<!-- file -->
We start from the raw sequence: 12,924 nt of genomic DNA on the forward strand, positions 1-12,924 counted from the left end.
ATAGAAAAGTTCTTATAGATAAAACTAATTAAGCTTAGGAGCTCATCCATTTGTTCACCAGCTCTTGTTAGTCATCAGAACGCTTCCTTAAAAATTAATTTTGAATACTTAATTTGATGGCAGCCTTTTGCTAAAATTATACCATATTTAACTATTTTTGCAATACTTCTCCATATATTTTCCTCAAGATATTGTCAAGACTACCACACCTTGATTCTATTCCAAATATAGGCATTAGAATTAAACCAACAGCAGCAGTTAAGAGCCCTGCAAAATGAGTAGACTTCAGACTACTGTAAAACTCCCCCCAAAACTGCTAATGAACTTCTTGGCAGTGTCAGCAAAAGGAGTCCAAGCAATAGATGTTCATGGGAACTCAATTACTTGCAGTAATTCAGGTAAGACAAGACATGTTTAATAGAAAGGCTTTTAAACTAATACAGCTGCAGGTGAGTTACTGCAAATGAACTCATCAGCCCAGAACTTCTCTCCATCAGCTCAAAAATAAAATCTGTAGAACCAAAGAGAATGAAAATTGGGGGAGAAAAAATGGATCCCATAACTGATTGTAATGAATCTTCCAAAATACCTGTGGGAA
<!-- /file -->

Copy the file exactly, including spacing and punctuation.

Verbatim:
We start from the raw sequence: 12,924 nt of genomic DNA on the forward strand, positions 1-12,924 counted from the left end.
ATAGAAAAGTTCTTATAGATAAAACTAATTAAGCTTAGGAGCTCATCCATTTGTTCACCAGCTCTTGTTAGTCATCAGAACGCTTCCTTAAAAATTAATTTTGAATACTTAATTTGATGGCAGCCTTTTGCTAAAATTATACCATATTTAACTATTTTTGCAATACTTCTCCATATATTTTCCTCAAGATATTGTCAAGACTACCACACCTTGATTCTATTCCAAATATAGGCATTAGAATTAAACCAACAGCAGCAGTTAAGAGCCCTGCAAAATGAGTAGACTTCAGACTACTGTAAAACTCCCCCCAAAACTGCTAATGAACTTCTTGGCAGTGTCAGCAAAAGGAGTCCAAGCAATAGATGTTCATGGGAACTCAATTACTTGCAGTAATTCAGGTAAGACAAGACATGTTTAATAGAAAGGCTTTTAAACTAATACAGCTGCAGGTGAGTTACTGCAAATGAACTCATCAGCCCAGAACTTCTCTCCATCAGCTCAAAAATAAAATCTGTAGAACCAAAGAGAATGAAAATTGGGGGAGAAAAAATGGATCCCATAACTGATTGTAATGAATCTTCCAAAATACCTGTGGGAA